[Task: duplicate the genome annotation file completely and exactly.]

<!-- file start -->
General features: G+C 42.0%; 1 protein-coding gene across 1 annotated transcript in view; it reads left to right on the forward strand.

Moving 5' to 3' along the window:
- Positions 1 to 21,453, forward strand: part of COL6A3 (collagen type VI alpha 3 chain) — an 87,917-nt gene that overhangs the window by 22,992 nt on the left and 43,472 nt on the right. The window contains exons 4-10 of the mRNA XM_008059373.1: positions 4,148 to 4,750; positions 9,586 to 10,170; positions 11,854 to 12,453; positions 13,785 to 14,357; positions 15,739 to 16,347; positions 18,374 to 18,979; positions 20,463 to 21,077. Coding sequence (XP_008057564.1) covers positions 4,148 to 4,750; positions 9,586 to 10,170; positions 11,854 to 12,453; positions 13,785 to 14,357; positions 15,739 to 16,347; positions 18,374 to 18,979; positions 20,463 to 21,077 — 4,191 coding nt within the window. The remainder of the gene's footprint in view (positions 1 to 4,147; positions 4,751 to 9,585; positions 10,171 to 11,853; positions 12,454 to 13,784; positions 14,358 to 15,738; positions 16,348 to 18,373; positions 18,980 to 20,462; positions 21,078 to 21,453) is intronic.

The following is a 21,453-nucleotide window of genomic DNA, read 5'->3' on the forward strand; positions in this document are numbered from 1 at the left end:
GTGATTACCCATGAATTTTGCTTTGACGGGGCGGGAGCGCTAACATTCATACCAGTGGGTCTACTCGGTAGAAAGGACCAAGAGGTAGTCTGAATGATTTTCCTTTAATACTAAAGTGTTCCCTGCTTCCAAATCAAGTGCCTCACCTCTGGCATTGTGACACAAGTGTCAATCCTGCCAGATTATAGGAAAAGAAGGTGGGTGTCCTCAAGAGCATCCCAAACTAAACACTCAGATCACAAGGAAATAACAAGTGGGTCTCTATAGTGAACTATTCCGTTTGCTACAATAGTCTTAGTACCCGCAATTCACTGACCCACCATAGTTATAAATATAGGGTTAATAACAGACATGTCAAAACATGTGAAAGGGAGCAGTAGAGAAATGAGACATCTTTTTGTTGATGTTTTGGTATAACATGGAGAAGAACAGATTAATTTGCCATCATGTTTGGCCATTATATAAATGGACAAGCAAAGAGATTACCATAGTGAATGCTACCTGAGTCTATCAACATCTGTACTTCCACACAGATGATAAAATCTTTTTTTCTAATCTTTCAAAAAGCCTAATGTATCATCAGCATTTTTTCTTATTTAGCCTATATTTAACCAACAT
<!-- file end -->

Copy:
General features: G+C 42.0%; 1 protein-coding gene across 1 annotated transcript in view; it reads left to right on the forward strand.

Moving 5' to 3' along the window:
- Positions 1 to 21,453, forward strand: part of COL6A3 (collagen type VI alpha 3 chain) — an 87,917-nt gene that overhangs the window by 22,992 nt on the left and 43,472 nt on the right. The window contains exons 4-10 of the mRNA XM_008059373.1: positions 4,148 to 4,750; positions 9,586 to 10,170; positions 11,854 to 12,453; positions 13,785 to 14,357; positions 15,739 to 16,347; positions 18,374 to 18,979; positions 20,463 to 21,077. Coding sequence (XP_008057564.1) covers positions 4,148 to 4,750; positions 9,586 to 10,170; positions 11,854 to 12,453; positions 13,785 to 14,357; positions 15,739 to 16,347; positions 18,374 to 18,979; positions 20,463 to 21,077 — 4,191 coding nt within the window. The remainder of the gene's footprint in view (positions 1 to 4,147; positions 4,751 to 9,585; positions 10,171 to 11,853; positions 12,454 to 13,784; positions 14,358 to 15,738; positions 16,348 to 18,373; positions 18,980 to 20,462; positions 21,078 to 21,453) is intronic.

The following is a 21,453-nucleotide window of genomic DNA, read 5'->3' on the forward strand; positions in this document are numbered from 1 at the left end:
GTGATTACCCATGAATTTTGCTTTGACGGGGCGGGAGCGCTAACATTCATACCAGTGGGTCTACTCGGTAGAAAGGACCAAGAGGTAGTCTGAATGATTTTCCTTTAATACTAAAGTGTTCCCTGCTTCCAAATCAAGTGCCTCACCTCTGGCATTGTGACACAAGTGTCAATCCTGCCAGATTATAGGAAAAGAAGGTGGGTGTCCTCAAGAGCATCCCAAACTAAACACTCAGATCACAAGGAAATAACAAGTGGGTCTCTATAGTGAACTATTCCGTTTGCTACAATAGTCTTAGTACCCGCAATTCACTGACCCACCATAGTTATAAATATAGGGTTAATAACAGACATGTCAAAACATGTGAAAGGGAGCAGTAGAGAAATGAGACATCTTTTTGTTGATGTTTTGGTATAACATGGAGAAGAACAGATTAATTTGCCATCATGTTTGGCCATTATATAAATGGACAAGCAAAGAGATTACCATAGTGAATGCTACCTGAGTCTATCAACATCTGTACTTCCACACAGATGATAAAATCTTTTTTTCTAATCTTTCAAAAAGCCTAATGTATCATCAGCATTTTTTCTTATTTAGCCTATATTTAACCAACAT